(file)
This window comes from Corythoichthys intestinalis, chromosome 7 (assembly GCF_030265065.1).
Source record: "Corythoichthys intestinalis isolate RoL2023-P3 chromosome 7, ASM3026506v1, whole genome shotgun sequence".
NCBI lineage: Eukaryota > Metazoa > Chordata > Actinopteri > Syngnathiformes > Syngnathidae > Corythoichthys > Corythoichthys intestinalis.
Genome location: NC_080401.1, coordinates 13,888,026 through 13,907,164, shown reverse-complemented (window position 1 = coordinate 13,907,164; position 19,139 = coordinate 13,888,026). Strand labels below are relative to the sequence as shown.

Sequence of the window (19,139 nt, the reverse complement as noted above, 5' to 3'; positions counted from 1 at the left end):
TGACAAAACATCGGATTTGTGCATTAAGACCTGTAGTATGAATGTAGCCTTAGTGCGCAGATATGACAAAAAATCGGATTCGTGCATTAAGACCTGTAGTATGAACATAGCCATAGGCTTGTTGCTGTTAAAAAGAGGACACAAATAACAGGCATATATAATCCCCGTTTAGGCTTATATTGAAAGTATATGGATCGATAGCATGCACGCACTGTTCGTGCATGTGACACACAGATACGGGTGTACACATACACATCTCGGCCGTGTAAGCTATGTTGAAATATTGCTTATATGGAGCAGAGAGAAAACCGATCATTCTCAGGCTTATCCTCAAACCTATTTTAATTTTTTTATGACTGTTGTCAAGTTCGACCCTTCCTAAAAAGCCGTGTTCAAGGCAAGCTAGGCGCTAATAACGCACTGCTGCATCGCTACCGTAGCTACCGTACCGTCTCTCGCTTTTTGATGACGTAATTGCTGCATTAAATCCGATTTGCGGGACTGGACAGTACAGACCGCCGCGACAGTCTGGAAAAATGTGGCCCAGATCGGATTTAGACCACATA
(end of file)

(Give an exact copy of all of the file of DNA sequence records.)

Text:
This window comes from Corythoichthys intestinalis, chromosome 7 (assembly GCF_030265065.1).
Source record: "Corythoichthys intestinalis isolate RoL2023-P3 chromosome 7, ASM3026506v1, whole genome shotgun sequence".
NCBI lineage: Eukaryota > Metazoa > Chordata > Actinopteri > Syngnathiformes > Syngnathidae > Corythoichthys > Corythoichthys intestinalis.
Genome location: NC_080401.1, coordinates 13,888,026 through 13,907,164, shown reverse-complemented (window position 1 = coordinate 13,907,164; position 19,139 = coordinate 13,888,026). Strand labels below are relative to the sequence as shown.

Sequence of the window (19,139 nt, the reverse complement as noted above, 5' to 3'; positions counted from 1 at the left end):
TGACAAAACATCGGATTTGTGCATTAAGACCTGTAGTATGAATGTAGCCTTAGTGCGCAGATATGACAAAAAATCGGATTCGTGCATTAAGACCTGTAGTATGAACATAGCCATAGGCTTGTTGCTGTTAAAAAGAGGACACAAATAACAGGCATATATAATCCCCGTTTAGGCTTATATTGAAAGTATATGGATCGATAGCATGCACGCACTGTTCGTGCATGTGACACACAGATACGGGTGTACACATACACATCTCGGCCGTGTAAGCTATGTTGAAATATTGCTTATATGGAGCAGAGAGAAAACCGATCATTCTCAGGCTTATCCTCAAACCTATTTTAATTTTTTTATGACTGTTGTCAAGTTCGACCCTTCCTAAAAAGCCGTGTTCAAGGCAAGCTAGGCGCTAATAACGCACTGCTGCATCGCTACCGTAGCTACCGTACCGTCTCTCGCTTTTTGATGACGTAATTGCTGCATTAAATCCGATTTGCGGGACTGGACAGTACAGACCGCCGCGACAGTCTGGAAAAATGTGGCCCAGATCGGATTTAGACCACATA